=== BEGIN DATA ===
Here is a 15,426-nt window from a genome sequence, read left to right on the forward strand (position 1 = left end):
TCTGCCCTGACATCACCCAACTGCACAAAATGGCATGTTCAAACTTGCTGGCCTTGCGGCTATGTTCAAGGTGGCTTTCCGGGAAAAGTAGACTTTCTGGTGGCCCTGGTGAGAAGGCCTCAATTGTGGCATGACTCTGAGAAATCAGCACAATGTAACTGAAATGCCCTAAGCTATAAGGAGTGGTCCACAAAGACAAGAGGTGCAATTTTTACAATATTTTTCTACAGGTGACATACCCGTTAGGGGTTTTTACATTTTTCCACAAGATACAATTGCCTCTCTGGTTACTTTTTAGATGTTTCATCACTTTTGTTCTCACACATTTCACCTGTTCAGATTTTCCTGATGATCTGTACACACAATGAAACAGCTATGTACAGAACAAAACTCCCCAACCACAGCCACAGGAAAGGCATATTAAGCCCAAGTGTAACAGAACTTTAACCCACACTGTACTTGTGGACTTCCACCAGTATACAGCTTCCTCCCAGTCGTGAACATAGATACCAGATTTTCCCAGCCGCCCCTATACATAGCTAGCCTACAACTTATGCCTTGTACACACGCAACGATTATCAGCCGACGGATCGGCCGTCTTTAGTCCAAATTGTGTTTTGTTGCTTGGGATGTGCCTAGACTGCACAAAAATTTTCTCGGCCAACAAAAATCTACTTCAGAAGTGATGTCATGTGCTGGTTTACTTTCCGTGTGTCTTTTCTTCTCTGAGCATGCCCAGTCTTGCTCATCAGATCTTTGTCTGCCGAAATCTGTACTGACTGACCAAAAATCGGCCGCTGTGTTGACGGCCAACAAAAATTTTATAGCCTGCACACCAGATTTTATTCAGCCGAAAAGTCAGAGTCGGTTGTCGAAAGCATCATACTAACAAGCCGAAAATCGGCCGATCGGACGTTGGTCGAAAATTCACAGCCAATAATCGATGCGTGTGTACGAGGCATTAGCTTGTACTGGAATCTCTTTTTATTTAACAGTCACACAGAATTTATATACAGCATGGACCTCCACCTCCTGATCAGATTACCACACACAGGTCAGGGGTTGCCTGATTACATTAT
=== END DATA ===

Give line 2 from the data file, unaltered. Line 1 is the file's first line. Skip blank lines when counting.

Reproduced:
TCTGCCCTGACATCACCCAACTGCACAAAATGGCATGTTCAAACTTGCTGGCCTTGCGGCTATGTTCAAGGTGGCTTTCCGGGAAAAGTAGACTTTCTGGTGGCCCTGGTGAGAAGGCCTCAATTGTGGCATGACTCTGAGAAATCAGCACAATGTAACTGAAATGCCCTAAGCTATAAGGAGTGGTCCACAAAGACAAGAGGTGCAATTTTTACAATATTTTTCTACAGGTGACATACCCGTTAGGGGTTTTTACATTTTTCCACAAGATACAATTGCCTCTCTGGTTACTTTTTAGATGTTTCATCACTTTTGTTCTCACACATTTCACCTGTTCAGATTTTCCTGATGATCTGTACACACAATGAAACAGCTATGTACAGAACAAAACTCCCCAACCACAGCCACAGGAAAGGCATATTAAGCCCAAGTGTAACAGAACTTTAACCCACACTGTACTTGTGGACTTCCACCAGTATACAGCTTCCTCCCAGTCGTGAACATAGATACCAGATTTTCCCAGCCGCCCCTATACATAGCTAGCCTACAACTTATGCCTTGTACACACGCAACGATTATCAGCCGACGGATCGGCCGTCTTTAGTCCAAATTGTGTTTTGTTGCTTGGGATGTGCCTAGACTGCACAAAAATTTTCTCGGCCAACAAAAATCTACTTCAGAAGTGATGTCATGTGCTGGTTTACTTTCCGTGTGTCTTTTCTTCTCTGAGCATGCCCAGTCTTGCTCATCAGATCTTTGTCTGCCGAAATCTGTACTGACTGACCAAAAATCGGCCGCTGTGTTGACGGCCAACAAAAATTTTATAGCCTGCACACCAGATTTTATTCAGCCGAAAAGTCAGAGTCGGTTGTCGAAAGCATCATACTAACAAGCCGAAAATCGGCCGATCGGACGTTGGTCGAAAATTCACAGCCAATAATCGATGCGTGTGTACGAGGCATTAGCTTGTACTGGAATCTCTTTTTATTTAACAGTCACACAGAATTTATATACAGCATGGACCTCCACCTCCTGATCAGATTACCACACACAGGTCAGGGGTTGCCTGATTACATTAT